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Frantic Market Can Make For Jittery Consumers

Aug 8, 2011
Originally published on August 9, 2011 11:18 am

The volatile stock market has people worried.

After the downgrade of Treasury bonds by Standard & Poor's, consumers might be less likely to buy a home, car or other big ticket item if they believe the economy is going south.

But even as the market suffers through fits and falls, people are visiting car dealers. On a recent day, Jack Myers was trading in his gigantic, black 2002 Chevy pickup at a dealership in southeast Michigan.

"Well this [truck] is eating gas," Myers said, "and we [want] something more economical. We're purchasing a hybrid."

Even though the price of gas has been going down, Myers doesn't expect it to stay that way. He and his wife Nancy said they should have bought a new car in 2007 or 2008, but that was when the economy was tanking.

Myers said they started the deal in May, so the car is ready to pick up, despite what's happening in the markets right now. But Jack and Nancy Myers are paying close attention to the stock market, and the S&P downgrade.

"Now we're committed. We're going buy it today," he said. "But if we were going to come in today to buy a new car? We would probably wait a while to see what shakes out."

Back home, the Myers own another 10-year-old car, but that one is going to stay in the garage a little longer. At least until the economy settles down. Jack Myers said he's looking for something used and with good gas mileage.

Dan Toshach, on the other hand, said he's not too concerned about what's going on in Washington or on the stock market. He brought his car that has more than 200,000 miles on it to a Honda dealership, and he's not letting the market limit his options.

"It's always a roller coaster," Toshach said. "I'm hoping that it turns around but, if it doesn't, as long as I can get a car payment that I can deal with then I [will] deal with it."

Cues From Wall Street

The S&P downgrade doesn't directly affect the interest rate on the loans these people would be taking out, but it does affect the overall car shopping vibe.

Jesse Toprak, an analyst with TrueCare.com, said one of the things that directly affect car sales and other spending is the Dow Jones industrial average. He said what consumers see on TV often determines whether they buy or not, or what they buy.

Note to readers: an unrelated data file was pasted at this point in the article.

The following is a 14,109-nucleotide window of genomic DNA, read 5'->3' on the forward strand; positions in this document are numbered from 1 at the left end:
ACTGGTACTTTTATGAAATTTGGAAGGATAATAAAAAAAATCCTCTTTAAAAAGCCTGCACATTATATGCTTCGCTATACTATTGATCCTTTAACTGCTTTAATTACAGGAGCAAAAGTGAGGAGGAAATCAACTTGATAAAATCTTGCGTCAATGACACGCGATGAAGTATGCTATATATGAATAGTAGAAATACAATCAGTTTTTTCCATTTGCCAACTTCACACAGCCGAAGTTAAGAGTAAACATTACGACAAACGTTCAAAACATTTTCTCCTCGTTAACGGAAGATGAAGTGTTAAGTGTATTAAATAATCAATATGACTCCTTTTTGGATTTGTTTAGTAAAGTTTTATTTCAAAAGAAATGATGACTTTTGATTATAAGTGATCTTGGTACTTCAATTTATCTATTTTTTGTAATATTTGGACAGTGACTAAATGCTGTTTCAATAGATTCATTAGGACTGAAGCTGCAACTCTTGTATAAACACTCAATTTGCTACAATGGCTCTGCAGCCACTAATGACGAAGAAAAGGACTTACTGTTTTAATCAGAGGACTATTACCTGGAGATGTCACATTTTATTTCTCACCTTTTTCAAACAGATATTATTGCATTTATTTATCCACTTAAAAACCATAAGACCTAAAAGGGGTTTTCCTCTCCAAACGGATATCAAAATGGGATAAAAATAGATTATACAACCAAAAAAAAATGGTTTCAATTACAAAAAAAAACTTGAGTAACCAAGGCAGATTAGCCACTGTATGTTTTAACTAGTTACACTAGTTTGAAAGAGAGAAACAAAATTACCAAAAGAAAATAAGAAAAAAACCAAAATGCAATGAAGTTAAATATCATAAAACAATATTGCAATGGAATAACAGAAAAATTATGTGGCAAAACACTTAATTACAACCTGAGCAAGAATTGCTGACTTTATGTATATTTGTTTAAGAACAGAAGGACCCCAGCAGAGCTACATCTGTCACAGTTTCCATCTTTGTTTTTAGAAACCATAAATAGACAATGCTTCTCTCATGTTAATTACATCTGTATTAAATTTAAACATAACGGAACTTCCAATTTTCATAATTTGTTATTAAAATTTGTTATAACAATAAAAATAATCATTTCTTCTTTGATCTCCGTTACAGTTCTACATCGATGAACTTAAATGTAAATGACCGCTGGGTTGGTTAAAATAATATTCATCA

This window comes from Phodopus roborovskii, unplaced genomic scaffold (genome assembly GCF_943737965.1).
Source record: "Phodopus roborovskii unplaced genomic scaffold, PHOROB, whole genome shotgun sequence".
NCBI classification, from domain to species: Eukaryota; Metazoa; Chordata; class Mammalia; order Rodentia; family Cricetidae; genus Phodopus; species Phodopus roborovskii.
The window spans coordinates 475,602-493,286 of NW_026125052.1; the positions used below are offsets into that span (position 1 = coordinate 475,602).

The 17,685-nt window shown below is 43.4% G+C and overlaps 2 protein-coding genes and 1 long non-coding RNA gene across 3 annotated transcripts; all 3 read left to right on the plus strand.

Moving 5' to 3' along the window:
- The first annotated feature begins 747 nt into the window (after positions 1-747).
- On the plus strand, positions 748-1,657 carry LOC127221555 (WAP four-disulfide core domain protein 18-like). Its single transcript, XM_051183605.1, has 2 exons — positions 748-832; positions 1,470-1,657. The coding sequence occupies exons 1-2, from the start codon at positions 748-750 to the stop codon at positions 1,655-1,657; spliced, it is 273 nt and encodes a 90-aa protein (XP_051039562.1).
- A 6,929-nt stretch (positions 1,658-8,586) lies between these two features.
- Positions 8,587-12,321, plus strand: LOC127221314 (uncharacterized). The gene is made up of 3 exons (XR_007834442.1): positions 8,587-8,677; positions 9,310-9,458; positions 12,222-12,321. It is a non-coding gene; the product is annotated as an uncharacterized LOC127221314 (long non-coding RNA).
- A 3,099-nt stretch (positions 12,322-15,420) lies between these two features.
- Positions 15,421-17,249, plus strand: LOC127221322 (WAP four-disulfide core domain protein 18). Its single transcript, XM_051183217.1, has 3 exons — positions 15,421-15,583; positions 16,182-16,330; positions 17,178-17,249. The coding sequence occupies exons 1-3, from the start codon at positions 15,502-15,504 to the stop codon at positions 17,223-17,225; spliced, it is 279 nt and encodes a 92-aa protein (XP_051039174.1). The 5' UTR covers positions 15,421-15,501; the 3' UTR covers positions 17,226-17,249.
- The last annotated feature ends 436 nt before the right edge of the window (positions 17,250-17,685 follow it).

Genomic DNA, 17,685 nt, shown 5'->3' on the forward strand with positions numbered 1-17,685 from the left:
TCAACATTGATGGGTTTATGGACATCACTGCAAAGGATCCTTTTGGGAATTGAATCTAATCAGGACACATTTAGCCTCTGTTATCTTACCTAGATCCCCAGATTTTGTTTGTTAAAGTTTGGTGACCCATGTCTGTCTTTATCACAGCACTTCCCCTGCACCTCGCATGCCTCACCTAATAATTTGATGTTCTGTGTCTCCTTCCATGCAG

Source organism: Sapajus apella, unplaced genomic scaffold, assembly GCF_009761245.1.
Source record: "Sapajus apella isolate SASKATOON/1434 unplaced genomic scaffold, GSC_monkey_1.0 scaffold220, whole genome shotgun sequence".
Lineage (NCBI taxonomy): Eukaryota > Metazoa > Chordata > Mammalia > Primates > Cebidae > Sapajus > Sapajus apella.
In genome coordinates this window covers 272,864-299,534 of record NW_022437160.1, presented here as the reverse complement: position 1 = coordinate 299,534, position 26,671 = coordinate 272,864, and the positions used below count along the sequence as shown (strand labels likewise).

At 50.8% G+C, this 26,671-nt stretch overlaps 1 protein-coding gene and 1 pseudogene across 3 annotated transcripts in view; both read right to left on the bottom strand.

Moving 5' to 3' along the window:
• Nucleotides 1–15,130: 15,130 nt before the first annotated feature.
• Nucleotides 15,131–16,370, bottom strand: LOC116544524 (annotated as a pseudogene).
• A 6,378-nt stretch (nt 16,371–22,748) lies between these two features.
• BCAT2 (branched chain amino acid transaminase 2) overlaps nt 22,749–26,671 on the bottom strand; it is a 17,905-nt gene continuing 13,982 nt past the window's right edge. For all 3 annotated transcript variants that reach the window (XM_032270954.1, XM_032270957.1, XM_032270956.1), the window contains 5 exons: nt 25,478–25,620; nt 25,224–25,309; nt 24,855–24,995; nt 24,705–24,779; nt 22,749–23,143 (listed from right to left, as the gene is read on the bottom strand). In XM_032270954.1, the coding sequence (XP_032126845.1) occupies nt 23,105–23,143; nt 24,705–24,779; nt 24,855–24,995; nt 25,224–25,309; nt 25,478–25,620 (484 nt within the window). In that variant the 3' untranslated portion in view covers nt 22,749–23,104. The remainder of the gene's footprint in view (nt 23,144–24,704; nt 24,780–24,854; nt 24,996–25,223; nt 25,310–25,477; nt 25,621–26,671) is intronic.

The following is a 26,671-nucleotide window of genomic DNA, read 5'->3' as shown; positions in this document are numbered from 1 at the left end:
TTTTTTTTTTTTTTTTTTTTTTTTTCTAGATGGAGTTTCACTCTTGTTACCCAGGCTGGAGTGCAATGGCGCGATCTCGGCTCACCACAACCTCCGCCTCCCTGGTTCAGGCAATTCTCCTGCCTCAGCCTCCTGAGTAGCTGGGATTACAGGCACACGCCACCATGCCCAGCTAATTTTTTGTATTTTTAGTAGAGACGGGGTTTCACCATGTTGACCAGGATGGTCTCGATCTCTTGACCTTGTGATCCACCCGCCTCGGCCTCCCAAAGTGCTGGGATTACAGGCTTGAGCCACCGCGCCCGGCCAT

"When they flip these channels on and they see the stock market up or down — it's almost like a green arrow or red arrow for spending," Toprak said. He said whether you're an investor or not, people get their cues from Wall Street.

Joe Sesi owns the dealership where the Myers were buying their car. He's tall, has white hair and is mild mannered; about as Main Street as Main Street gets.

"You know we've been through this process now [in] the Midwest. We've been in the epicenter of this economic tsunami now for three years and we've survived," Sesi said. "We'll survive this one too."

Despite his positivity, Sesi is actually very angry at the leadership in Washington.

"We had a recovery going and they just kind of squandered it again," he said.

But Sesi's anger doesn't mean he's lost hope. He still believes the economy will get better by this fall. His feelings about Washington, however, are another story. That, he said, is going to take a whole lot longer.

Copyright 2018 NPR. To see more, visit http://www.npr.org/.

RENEE MONTAGNE, host:

The world markets and Washington are still digesting Standard & Poor's downgrade of U.S. government credit worthiness. And a volatile stock market has people worried. That's leaving many consumers wondering whether they should buy big ticket items such as cars. NPR's Sonari Glinton reports.�